Located an hour up into the mountains from Nagano – the principal city of the Japanese Alps – Yudanaka is an authentic onsen village with characterful accommodation. It may lack luxury accommodation, and the onsen themselves are not comparable in scenery or quality with others in this list, but Yudanaka makes the cut for its proximity to the famous snow monkeys at neighboring Shibu Onsen. 

Visit in winter when the monkeys (and the villages) are at the most photogenic, enjoying a dip in the waters after your journey up from Nagano or Tokyo.

Kinosaki Onsen Japan

Hyogo

Kinosaki Onsen

Kinosaki is a wonderfully preserved postcard-perfect onsen village that makes an enticing sidestep from the classic Japan golden route. Located on the north coast of Hyogo prefecture, the village is a direct 2.5 hour train from Kyoto or 3 hours from Osaka. 

As an alternative to more popular rural hot spring areas such as Hakone or Miyajima, Kinosaki offers photogenic canal-side scenes in the village and access to mountains and beaches in the near vicinity. Accommodation is excellent and the village’s compact size offers a selection of onsen, eateries, and shops all within walking distance.

Dogo Onsen Honkan Matsuyama Japan

Matsuyama

Dogo Onsen

The total opposite to rural onsen – Dogo Onsen sits in the heart of Shikoku’s Matsuyama city. The onsen here predates the larger city, with 1000-year old Dogo claimed to be one of the oldest hot springs in Japan. 

The springs here have strong links to Japanese culture, mentioned in the writings of ancients Manyoshu and Prince Shotoku, and with iconic Dogo Onsen Honkan bathhouse mentioned in the writings of Meiji-era Natsume Soseki, and providing the inspiration for Studio Ghibli’s Academy Award-winning Spirited Away.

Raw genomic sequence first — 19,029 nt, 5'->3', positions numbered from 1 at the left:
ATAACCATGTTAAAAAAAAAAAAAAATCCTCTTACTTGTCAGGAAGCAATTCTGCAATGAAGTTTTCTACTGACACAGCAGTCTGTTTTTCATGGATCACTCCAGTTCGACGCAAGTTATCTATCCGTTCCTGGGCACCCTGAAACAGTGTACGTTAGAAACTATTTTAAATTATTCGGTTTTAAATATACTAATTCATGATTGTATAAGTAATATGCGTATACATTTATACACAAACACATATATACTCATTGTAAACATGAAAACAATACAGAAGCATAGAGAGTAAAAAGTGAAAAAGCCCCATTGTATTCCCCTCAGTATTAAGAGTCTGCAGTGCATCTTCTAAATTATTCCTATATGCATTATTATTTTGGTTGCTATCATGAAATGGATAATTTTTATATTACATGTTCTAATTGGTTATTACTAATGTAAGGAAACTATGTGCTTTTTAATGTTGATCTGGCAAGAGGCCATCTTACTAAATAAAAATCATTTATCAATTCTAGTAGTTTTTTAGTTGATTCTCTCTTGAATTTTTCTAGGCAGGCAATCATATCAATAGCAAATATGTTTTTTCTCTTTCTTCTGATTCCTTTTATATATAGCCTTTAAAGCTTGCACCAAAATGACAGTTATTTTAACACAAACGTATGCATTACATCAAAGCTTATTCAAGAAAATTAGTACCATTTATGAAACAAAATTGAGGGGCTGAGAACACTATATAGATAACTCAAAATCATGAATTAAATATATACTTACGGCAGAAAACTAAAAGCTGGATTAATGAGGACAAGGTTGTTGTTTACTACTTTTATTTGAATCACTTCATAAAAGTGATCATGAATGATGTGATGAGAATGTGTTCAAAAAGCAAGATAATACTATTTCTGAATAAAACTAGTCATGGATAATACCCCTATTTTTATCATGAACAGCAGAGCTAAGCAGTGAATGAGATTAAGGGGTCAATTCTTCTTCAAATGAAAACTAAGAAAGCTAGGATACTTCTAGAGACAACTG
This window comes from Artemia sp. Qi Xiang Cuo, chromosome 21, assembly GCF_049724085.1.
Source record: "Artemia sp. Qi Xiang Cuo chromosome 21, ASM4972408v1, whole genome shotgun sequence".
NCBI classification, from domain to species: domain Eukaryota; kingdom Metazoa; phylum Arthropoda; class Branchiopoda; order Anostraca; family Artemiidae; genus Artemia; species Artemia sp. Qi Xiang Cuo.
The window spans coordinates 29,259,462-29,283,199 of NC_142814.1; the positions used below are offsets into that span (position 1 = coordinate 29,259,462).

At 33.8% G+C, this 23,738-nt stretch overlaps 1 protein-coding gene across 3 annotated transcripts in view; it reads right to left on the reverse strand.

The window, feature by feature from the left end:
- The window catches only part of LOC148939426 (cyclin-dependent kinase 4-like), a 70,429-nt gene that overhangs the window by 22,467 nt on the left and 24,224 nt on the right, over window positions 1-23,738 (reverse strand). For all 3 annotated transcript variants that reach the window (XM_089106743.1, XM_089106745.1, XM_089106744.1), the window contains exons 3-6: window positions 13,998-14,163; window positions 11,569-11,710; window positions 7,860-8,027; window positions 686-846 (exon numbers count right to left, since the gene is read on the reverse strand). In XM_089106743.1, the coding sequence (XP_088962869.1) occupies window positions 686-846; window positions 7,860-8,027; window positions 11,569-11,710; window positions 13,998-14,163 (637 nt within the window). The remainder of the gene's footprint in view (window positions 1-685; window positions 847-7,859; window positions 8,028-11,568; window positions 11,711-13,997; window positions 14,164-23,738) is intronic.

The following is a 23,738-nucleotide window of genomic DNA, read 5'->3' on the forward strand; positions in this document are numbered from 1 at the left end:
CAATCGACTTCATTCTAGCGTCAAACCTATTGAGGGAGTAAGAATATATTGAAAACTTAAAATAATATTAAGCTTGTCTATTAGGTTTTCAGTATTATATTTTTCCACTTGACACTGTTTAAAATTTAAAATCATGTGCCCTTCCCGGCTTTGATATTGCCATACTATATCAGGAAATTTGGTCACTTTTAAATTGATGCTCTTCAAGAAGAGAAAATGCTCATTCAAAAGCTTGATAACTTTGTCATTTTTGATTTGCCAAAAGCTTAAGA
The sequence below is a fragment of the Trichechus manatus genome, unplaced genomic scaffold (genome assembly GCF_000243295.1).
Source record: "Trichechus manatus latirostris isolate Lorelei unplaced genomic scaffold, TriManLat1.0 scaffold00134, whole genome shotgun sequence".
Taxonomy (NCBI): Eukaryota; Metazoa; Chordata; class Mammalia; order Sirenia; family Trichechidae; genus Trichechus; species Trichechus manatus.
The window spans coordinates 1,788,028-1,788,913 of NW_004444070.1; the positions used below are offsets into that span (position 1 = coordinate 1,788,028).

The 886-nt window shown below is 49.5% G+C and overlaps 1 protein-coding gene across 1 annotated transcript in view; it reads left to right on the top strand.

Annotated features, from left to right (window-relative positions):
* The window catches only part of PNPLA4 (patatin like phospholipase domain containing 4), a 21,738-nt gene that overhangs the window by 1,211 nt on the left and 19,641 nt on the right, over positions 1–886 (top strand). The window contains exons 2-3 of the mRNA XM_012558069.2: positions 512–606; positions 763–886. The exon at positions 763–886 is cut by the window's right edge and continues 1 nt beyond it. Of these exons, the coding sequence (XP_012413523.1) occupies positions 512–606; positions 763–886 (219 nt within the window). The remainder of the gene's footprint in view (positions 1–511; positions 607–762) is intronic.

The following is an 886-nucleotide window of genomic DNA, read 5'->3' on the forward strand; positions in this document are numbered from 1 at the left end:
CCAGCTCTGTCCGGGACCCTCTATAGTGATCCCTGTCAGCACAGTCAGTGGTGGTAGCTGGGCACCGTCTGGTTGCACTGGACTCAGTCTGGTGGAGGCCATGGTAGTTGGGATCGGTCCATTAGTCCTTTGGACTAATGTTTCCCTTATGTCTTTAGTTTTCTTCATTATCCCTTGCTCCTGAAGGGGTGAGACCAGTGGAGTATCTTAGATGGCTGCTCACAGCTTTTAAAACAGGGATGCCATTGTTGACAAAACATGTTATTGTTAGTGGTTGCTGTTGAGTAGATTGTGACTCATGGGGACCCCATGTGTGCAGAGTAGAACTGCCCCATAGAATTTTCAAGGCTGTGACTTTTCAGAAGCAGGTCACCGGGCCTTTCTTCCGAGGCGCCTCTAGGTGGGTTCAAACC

Kurokawa Onsen Kyushu Japan

Kumamoto

Kurokawa Onsen

Further north from Kurokawa, coastal Beppu is among Japan’s most popular hot spring towns. In contrast to tranquil Kurokawa, it is busy and a little brash, very popular with Japanese families, but the springs here are of excellent quality. 

As well as classic hot springs Beppu also offers mud baths, sand baths, steam baths, and the spectacular ‘Hells of Beppu’ – steaming geothermal pools which – given their extreme temperature – are definitely for viewing, rather than bathing!

Beppu Japan

Oita

Beppu

Further north from Kurokawa, coastal Beppu is among Japan’s most popular hot spring towns. In contrast to tranquil Kurokawa, it is busy and a little brash, very popular with Japanese families, but the springs here are of excellent quality. 

As well as classic hot springs Beppu also offers mud baths, sand baths, steam baths, and the spectacular ‘Hells of Beppu’ – steaming geothermal pools which – given their extreme temperature – are definitely for viewing, rather than bathing!

Noboribetsu Hokkaido Japan

Hokkaido

Noboribetsu Onsen

At the opposite end of the Japanese archipelago, Noboribetsu is Hokkaido’s most well-known onsen town. With a setting at the base of Mount Hiyori, an endless supply of filtered water volcanic water powers its many bathhouses and ryokan – onsen on an industrial scale! 

The surrounds of Noboribetsu are remarkable, with plumes of steam and natural ‘Hells’ dotted all across the volcanic, lunar-like landscape. Situated three hours’ drive south of Sapporo, the town combines well with similarly striking Lake Toya and the Shikotsu-Toya National Park.